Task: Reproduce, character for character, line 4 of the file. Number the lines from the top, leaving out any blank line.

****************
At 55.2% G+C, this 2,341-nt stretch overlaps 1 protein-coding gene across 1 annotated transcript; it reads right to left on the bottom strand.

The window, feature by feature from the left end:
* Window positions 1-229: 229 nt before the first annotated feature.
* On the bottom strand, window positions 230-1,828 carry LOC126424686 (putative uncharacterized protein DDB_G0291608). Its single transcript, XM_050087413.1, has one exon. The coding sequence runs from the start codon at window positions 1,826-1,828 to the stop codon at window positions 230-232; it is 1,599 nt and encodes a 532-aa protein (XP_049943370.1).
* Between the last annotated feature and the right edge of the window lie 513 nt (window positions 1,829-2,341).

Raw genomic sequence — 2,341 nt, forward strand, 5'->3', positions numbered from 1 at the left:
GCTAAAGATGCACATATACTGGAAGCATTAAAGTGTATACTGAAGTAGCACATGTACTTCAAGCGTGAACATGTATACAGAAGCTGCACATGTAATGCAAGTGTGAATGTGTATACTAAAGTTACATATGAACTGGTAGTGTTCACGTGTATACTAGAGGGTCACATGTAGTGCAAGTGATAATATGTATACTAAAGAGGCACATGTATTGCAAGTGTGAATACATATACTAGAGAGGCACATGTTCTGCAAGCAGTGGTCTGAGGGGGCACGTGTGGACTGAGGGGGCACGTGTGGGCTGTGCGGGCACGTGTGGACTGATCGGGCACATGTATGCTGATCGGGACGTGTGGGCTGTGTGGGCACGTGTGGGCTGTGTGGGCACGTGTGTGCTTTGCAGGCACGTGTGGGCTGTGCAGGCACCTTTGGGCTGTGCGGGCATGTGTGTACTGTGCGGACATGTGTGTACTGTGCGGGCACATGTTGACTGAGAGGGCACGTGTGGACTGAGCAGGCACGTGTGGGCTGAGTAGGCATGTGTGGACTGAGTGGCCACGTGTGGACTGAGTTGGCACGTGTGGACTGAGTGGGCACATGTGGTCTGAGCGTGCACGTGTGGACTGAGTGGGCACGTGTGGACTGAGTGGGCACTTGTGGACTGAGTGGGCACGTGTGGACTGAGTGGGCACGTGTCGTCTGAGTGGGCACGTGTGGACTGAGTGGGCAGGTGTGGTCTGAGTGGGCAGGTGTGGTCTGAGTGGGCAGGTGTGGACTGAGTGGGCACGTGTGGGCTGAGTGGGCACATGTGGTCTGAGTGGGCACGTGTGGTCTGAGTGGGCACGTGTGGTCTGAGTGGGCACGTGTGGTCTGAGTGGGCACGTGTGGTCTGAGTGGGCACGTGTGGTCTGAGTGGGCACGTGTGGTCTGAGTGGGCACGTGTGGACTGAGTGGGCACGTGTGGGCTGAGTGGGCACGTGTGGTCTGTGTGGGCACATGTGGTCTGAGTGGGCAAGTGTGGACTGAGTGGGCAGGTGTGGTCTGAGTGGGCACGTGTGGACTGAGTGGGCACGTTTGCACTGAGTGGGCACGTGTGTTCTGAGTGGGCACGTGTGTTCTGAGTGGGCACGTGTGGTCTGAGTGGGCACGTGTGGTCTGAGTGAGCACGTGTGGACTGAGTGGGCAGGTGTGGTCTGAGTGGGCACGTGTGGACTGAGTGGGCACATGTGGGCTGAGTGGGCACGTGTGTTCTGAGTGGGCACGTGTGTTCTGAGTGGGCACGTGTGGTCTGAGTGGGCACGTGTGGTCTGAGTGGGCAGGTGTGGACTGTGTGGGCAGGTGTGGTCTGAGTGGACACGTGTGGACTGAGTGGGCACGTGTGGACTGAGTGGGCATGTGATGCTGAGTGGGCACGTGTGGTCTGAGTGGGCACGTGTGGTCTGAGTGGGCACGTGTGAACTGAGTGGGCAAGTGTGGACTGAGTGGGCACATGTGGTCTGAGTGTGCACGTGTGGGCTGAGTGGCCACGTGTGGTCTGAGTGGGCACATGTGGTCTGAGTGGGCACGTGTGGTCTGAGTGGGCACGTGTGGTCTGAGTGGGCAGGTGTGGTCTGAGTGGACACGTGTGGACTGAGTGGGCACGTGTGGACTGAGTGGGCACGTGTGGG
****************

* On the bottom strand, window positions 230-1,828 carry LOC126424686 (putative uncharacterized protein DDB_G0291608). Its single transcript, XM_050087413.1, has one exon. The coding sequence runs from the start codon at window positions 1,826-1,828 to the stop codon at window positions 230-232; it is 1,599 nt and encodes a 532-aa protein (XP_049943370.1).